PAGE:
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Circadian rhythm-controlling 'clock genes' could be tweaked to alter sleep

Scientists may soon by able to influence a person's "clock genes" and alter their innate sleep patterns. Photo by Wokandapix/Pixabay
Scientists may soon by able to influence a person's "clock genes" and alter their innate sleep patterns. Photo by Wokandapix/Pixabay

May 4 (UPI) -- Researchers have identified a complex combination of genes that control the human body's circadian rhythms, the rhythms that help sync a variety of biological processes with both day-night and seasonal patterns.

Scientists were able to identify the network of "clock genes," described Tuesday in the journal Applied Physics Reviews, using an advanced statistical model.

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With assistance from geneticists, biologists and medical researchers, the authors of the new paper hope to work out how individual clock genes work together to influence circadian rhythms.

Eventually, scientists might be able to alter the way a person's clock genes are expressed in order to shift their sleep patterns.

"If we understand the gene for a night owl, we can develop a drug to activate that gene for an early bird who has to live a lifestyle like a night owl," study author Rongling Wu, director of the Center for Statistical Genetics at Penn State University, said in a press release.

Because the body's internal clocks operate at both small scales, within individual cells, and large scales, across whole physiological systems, it's quite difficult to untangle the relationships between different clock genes and circadian rhythms.

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That's why scientists turned to complex statistical mechanics.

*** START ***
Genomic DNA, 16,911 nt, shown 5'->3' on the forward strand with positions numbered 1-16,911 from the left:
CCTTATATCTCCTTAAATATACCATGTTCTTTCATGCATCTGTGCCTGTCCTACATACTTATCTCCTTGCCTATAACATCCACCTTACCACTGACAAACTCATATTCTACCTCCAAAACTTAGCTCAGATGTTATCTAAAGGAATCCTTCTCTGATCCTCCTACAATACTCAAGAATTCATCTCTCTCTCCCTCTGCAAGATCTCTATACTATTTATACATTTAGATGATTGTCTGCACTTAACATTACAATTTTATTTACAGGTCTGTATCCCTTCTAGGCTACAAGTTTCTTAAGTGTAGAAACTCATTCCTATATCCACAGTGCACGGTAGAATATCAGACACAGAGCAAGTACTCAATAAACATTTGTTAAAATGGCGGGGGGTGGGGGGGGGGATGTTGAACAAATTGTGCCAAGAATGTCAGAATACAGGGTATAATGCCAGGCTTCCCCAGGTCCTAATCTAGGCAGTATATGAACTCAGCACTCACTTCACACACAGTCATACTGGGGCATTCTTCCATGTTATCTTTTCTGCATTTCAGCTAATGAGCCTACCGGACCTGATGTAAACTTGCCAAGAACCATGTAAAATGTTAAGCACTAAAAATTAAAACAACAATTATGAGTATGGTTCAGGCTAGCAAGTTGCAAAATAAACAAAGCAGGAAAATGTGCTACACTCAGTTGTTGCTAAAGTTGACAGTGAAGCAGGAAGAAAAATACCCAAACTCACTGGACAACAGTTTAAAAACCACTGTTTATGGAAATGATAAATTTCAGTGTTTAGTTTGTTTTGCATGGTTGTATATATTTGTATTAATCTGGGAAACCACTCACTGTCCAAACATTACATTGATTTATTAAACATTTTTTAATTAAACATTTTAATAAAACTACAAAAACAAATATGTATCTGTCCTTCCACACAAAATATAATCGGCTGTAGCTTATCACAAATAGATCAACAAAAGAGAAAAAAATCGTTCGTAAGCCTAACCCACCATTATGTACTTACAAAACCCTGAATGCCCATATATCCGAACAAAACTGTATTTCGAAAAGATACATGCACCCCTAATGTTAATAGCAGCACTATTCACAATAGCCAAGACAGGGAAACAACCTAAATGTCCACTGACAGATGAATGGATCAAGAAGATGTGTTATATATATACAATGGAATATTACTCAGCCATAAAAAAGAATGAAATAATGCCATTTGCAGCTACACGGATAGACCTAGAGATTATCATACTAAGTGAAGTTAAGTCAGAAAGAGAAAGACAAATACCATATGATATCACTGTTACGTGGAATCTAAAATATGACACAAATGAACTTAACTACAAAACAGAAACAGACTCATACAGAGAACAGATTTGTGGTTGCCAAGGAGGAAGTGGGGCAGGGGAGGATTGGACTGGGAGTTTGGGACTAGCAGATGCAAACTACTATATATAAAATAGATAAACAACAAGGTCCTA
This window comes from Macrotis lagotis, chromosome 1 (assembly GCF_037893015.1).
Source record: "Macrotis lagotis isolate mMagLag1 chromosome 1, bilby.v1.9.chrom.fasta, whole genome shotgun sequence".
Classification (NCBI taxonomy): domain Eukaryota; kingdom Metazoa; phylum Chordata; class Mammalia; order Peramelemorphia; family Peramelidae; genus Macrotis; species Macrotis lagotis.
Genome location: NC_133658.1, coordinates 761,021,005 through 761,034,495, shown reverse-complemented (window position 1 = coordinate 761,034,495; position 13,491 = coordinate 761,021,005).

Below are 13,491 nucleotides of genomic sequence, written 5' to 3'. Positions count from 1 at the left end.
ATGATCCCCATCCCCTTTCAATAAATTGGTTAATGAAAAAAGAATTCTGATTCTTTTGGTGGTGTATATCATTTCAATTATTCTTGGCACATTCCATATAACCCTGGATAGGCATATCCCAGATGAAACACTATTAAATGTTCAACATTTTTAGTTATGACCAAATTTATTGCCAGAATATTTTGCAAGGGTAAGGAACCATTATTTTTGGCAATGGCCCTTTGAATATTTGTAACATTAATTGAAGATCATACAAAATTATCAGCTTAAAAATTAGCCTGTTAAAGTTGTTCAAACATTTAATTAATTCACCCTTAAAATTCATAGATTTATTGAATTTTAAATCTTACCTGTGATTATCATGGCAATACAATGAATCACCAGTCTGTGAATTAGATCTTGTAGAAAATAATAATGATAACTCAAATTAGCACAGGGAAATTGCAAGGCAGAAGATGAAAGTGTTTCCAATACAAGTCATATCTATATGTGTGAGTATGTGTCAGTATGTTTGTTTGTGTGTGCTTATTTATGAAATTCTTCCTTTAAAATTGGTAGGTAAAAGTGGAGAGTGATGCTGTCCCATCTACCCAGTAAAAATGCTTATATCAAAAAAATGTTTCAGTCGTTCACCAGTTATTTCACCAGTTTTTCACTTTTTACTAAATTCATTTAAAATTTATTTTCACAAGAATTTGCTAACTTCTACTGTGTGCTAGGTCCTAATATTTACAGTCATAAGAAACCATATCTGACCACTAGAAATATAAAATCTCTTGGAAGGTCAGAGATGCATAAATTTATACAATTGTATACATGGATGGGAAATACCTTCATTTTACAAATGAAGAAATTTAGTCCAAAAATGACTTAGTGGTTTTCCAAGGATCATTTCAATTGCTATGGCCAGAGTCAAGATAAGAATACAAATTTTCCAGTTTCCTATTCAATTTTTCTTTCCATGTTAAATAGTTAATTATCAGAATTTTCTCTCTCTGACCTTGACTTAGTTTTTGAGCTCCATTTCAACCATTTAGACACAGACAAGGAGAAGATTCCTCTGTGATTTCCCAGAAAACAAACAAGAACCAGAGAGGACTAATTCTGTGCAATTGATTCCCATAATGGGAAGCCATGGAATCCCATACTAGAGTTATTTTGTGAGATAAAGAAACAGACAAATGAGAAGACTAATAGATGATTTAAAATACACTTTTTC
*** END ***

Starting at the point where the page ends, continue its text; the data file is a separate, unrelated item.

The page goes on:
"The implementation of sophisticated statistical models into genetic mapping studies can not only identify key clock genes or clock quantitative trait loci, but also, more importantly, reveal a complete atlas of the genetic control mechanisms constituted by gene interactomes," researchers wrote.

Proper sleep patterns are vital to human health, and dozens of studies have identified links between disrupted circadian rhythms and depression, anxiety, obesity and cardiovascular disease.

One recent study even found nighttime shift work can prematurely age the brain.

Other studies have highlighted the role of circadian rhythms in other living organisms, including insects, plants and even bacteria.

Scientists suggest plant clock genes could be tweaked to boost crop resiliency and production.

For example, researchers could alter the clock genes of a less versatile crop variety to help it grow more efficiently in a broader range of climates and latitudes, where sunlight and day length varies.

"We can increase our production," Wu said. "If we can activate the correct gene, we can use all of that time. But we need to bring together different researchers from other fields to better understand such a complex problem."

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